“Portrait of Marushka,” Alphonse Mucha, 1905, WikiArt.

Part 2: Desperate Discoveries

Life on Outer Hebrides islands, perspectives,
Sights narrowed, as if ocean viewed from ship
Porthole, I, Willow, never ventured beyond our
Foreshores. Upon fishing-croft landed, Jannet
And her son, Kamden, Gaelic-Norse village
Reclaimed, restored after Scottish clearances.
Greeted by fisher-folk, arms, cottages opened,
Death averted, Kamden roused from fever-fits,
Tea sips, spoonfuls of fruit-mixed porridge,
Scone bites given, resting near hearth-fires.

“What is this place?” Jannet asked, few phrases
Understood, accents foreign to island ears. “We
Are called Tarskavaig, stout woman advised, tall,
Hands man-strong, Hremsa named, grey eyes
Sea-reflecting, Viking blood within her veins
Deep-flowed. Jannet, toddler son, and I room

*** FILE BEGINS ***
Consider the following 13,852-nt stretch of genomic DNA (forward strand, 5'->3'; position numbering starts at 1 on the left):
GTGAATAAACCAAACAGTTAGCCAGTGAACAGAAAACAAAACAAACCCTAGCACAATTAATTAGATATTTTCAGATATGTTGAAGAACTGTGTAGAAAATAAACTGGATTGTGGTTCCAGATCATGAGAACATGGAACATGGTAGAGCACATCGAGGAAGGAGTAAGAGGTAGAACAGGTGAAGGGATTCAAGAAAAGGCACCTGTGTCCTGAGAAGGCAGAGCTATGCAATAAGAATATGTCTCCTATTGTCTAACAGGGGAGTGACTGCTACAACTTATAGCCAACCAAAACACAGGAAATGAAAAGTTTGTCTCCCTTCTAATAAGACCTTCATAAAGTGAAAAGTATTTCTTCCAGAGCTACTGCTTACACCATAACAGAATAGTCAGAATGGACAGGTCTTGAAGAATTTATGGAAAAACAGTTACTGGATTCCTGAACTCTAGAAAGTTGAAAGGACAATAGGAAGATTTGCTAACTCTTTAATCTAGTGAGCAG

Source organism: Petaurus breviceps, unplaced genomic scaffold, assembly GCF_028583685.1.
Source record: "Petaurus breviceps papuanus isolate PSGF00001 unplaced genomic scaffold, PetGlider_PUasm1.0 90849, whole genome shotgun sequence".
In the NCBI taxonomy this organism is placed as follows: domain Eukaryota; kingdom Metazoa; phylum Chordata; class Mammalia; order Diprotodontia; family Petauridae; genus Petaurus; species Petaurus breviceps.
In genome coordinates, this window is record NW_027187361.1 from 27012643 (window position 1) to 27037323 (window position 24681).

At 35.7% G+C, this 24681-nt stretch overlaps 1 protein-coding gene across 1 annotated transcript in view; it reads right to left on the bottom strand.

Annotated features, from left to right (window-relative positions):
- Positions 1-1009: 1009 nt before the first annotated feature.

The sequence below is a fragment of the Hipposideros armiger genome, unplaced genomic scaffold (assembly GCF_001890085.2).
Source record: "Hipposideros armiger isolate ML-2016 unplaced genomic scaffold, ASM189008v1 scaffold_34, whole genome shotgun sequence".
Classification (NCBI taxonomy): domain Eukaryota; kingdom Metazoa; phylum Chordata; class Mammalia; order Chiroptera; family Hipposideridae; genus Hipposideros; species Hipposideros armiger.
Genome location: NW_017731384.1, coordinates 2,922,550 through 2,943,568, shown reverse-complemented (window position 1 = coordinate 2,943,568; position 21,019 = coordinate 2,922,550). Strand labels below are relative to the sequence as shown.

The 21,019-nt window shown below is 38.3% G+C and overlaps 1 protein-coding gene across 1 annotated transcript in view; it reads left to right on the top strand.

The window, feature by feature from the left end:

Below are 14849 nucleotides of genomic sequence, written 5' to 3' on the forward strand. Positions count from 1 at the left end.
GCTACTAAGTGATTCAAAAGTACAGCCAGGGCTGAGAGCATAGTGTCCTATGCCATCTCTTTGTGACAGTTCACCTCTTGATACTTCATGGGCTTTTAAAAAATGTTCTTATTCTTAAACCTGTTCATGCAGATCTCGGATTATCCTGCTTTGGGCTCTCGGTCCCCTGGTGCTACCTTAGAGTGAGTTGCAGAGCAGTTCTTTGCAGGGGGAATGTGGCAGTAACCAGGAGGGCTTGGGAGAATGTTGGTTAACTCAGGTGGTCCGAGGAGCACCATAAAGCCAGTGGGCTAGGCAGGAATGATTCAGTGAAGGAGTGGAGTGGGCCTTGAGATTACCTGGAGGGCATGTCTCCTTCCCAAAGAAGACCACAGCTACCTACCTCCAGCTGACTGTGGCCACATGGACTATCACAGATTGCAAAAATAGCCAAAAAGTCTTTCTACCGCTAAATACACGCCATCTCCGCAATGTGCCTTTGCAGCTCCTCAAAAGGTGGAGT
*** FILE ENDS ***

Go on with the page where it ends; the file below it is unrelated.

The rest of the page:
Given, seaward window, feather bed, pillows,
Such comforts never known. “Plotting my
Escape, I am,” Jannet whispered. “Leaving
Husband and Hebrides, Kamden was not ill.”

“Risked our lives saving you, this foul scheme,”
I returned, ire, tears brimming, father’s prayers,
Worried nod, Jannet’s tearful pleas, me accom-
Panying her, but to where, to what end? “Listen,
Child,” she said, arm gripping. “Island is dying,
Two years’ peat remaining, then we die.” “How?”
“Ever eavesdrop on men, holding parliament
Meetings? Disaster from families concealed,
Dark secrets kept.” How I felt betrayed, having
Seen men round peat-pits, long-faced talking.

Seascape with Sailing Ship…” Anton Melbye, 1844, WikiArt.

Death by thousand cuts, years of slicing into
Peat, pony Beven’s baskets heavy, in naiveté,
I stacked peat into air-drying piles, necessary
For cooking, heating, night fires. Desperate
Discoveries Jannet made, concerns for son,
Their future, island she escaped, but what of
Me, my family – father’s deliberate silence?
If I, Willow, were to leave, my family I would
Tell, face-to-face, terse goodbyes, Yet, Jannet
Had more discoveries to reveal.

After my own recent “ocean passage,” few days were needed
to catch-up on poetry. What role will enigmatic Hremsa have?
Whilst an actual Scottish village, Tarskavaig mentioned in this
poem is fictional. Thanks for reading. 

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